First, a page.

4. ^ Uhr, Barry W. History of ophthalmology at Baylor University Medical Center. Hi Proc (Bayl Univ Med Cent). 2003 October; 16(4): 435–438. PMID 16278761
  5. ^ https://mediamillinc.com/vjo.php?display=video&id=013
  6. ^ http://www.jcrsjournal.org/article/S0886-3350(08)00004-7/abstract,
  7. ^ http://www.jcrsjournal.org/article/S0886-3350(07)00697-9/abstract
  8. ^ http://www.jcrsjournal.org/article/S0886-3350(09)00139-4/abstract
  9. ^ a b Surgery Encyclopedia - LASIK
  10. ^ Surgery Encyclopedia - PRK
  11. ^ Lombardi, M.; Abbondanza, M. (1997). "Asymmetric radial keratotomy for the correction of keratoconus". Journal of refractive surgery (Thorofare, N.J. : 1995) 13 (3): 302–307. PMID 9183763.  edit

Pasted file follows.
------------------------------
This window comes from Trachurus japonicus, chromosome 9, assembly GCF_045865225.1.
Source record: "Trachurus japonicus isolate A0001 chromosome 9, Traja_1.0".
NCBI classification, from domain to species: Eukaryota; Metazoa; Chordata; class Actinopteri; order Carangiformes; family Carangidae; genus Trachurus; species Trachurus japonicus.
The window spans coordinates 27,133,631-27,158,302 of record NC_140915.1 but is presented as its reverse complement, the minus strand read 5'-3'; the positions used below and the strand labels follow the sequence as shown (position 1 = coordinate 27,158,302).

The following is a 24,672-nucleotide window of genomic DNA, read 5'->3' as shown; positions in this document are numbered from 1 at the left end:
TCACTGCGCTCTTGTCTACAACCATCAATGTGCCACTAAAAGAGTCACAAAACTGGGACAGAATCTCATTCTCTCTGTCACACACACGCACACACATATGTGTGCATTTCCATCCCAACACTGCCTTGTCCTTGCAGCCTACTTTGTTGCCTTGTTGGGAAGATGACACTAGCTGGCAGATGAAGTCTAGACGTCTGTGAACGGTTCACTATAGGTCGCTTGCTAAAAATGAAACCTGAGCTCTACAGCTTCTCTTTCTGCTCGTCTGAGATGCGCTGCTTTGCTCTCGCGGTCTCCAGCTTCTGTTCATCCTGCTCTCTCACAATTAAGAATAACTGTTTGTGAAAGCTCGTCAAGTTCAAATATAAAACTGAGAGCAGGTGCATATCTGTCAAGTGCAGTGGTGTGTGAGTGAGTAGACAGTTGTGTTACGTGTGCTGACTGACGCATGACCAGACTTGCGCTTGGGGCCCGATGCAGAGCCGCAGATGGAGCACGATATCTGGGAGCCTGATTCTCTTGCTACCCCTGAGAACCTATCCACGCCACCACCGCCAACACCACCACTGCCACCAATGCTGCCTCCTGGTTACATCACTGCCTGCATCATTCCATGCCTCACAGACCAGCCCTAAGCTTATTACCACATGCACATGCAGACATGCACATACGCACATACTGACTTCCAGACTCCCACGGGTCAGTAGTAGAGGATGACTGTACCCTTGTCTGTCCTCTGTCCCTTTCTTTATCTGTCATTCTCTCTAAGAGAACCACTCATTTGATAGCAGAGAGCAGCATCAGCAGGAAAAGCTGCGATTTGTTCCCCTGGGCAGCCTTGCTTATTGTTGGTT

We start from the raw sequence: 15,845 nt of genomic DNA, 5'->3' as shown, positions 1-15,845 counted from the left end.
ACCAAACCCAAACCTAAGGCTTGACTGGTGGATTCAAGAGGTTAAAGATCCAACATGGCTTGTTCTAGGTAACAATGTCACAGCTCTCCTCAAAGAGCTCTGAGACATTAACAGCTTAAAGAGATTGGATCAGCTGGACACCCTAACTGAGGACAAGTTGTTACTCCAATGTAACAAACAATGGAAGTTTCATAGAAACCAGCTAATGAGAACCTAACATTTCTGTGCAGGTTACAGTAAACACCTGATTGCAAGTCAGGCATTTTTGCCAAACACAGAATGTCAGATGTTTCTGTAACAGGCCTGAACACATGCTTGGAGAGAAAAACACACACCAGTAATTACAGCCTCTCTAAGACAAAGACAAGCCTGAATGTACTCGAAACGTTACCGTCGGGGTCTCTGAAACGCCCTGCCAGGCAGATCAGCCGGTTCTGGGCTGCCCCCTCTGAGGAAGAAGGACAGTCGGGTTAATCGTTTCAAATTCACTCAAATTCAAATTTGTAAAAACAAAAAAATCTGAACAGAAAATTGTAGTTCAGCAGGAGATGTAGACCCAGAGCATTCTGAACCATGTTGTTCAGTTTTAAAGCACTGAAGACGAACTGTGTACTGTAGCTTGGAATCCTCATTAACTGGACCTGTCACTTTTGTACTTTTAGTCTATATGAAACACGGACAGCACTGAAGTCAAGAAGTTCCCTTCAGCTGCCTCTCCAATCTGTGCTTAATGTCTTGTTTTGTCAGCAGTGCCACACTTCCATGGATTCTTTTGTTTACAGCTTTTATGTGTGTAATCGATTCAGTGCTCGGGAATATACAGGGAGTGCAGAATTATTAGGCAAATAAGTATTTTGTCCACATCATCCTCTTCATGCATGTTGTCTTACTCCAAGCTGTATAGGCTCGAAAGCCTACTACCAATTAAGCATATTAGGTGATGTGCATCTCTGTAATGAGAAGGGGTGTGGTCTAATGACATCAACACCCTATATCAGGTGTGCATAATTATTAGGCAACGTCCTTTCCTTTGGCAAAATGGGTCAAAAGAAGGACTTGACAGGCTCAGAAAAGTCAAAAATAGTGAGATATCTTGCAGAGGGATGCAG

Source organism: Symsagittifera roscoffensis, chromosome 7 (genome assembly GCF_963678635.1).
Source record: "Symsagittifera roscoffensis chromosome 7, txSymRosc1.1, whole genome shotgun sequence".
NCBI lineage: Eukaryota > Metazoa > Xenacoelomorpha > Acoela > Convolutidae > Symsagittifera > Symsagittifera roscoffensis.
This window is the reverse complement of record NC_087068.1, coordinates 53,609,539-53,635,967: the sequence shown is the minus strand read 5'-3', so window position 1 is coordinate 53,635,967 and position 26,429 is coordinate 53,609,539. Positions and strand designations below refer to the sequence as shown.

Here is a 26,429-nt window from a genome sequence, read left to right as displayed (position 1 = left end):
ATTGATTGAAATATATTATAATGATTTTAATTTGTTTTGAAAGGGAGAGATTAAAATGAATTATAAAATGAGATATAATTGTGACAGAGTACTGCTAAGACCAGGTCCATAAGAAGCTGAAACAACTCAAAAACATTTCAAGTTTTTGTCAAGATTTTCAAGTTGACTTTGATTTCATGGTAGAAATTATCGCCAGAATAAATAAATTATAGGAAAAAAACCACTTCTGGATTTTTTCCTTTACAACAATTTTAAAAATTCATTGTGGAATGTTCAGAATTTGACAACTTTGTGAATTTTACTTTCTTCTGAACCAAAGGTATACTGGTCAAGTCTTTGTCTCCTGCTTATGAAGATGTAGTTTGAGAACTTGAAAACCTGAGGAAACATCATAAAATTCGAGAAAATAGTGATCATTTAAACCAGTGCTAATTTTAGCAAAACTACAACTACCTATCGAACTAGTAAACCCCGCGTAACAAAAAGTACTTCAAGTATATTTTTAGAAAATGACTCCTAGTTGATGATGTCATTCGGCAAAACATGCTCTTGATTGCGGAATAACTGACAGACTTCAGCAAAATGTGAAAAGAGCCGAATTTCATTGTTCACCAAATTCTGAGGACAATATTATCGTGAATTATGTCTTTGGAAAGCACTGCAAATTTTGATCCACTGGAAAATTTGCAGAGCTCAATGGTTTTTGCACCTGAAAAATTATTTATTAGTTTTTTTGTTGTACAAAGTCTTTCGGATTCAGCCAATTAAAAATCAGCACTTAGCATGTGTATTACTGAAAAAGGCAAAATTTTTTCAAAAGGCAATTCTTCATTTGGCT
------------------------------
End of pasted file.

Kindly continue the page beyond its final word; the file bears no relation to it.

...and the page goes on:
12. ^ http://www.centronazionalelaser.com/sito%20dentro/mini%20cheratotomia.htm
  13. ^ http://www.ilgiornale.it/medicina/la_curva_pericolosa__cornea/24-05-2008/articolo-id=263900-page=0-comments=1
  14. ^ Kohlhaas, M.; Draeger, J.; Böhm, A.; Lombardi, M.; Abbondanza, M.; Zuppardo, M.; Görne, M. (2008). "Zur Aesthesiometrie der Hornhaut nach refraktiver Hornhautchirurgie" [Aesthesiometry of the cornea after refractive corneal surgery]. Klinische Monatsblätter für Augenheilkunde (in German) 201 (10): 221–223. doi:10.1055/s-2008-1045898. PMID 1453657.  edit
  15. ^ a b Surgery Encyclopedia - Corneal transplantation
  16. ^ intercornealrings
  17. ^ http://eyeworld.org/article.php?sid=5533
  18. ^ Indiana University Department of Ophthalmology - Phototherapeutic Keratectomy (PTK)
  19. ^ MDAdvice.com - Pterygium removal
  20. ^ http://news.yahoo.com/s/afp/irelandbritainhealthoffbeat
  21. ^ http://www.wihrd.soton.ac.uk/projx/signpost/steers/STEER_2001(6).pdf
  22. ^ vitrectomysurgery
  23. ^ http://www.vrmny.com/vitrectomy.htm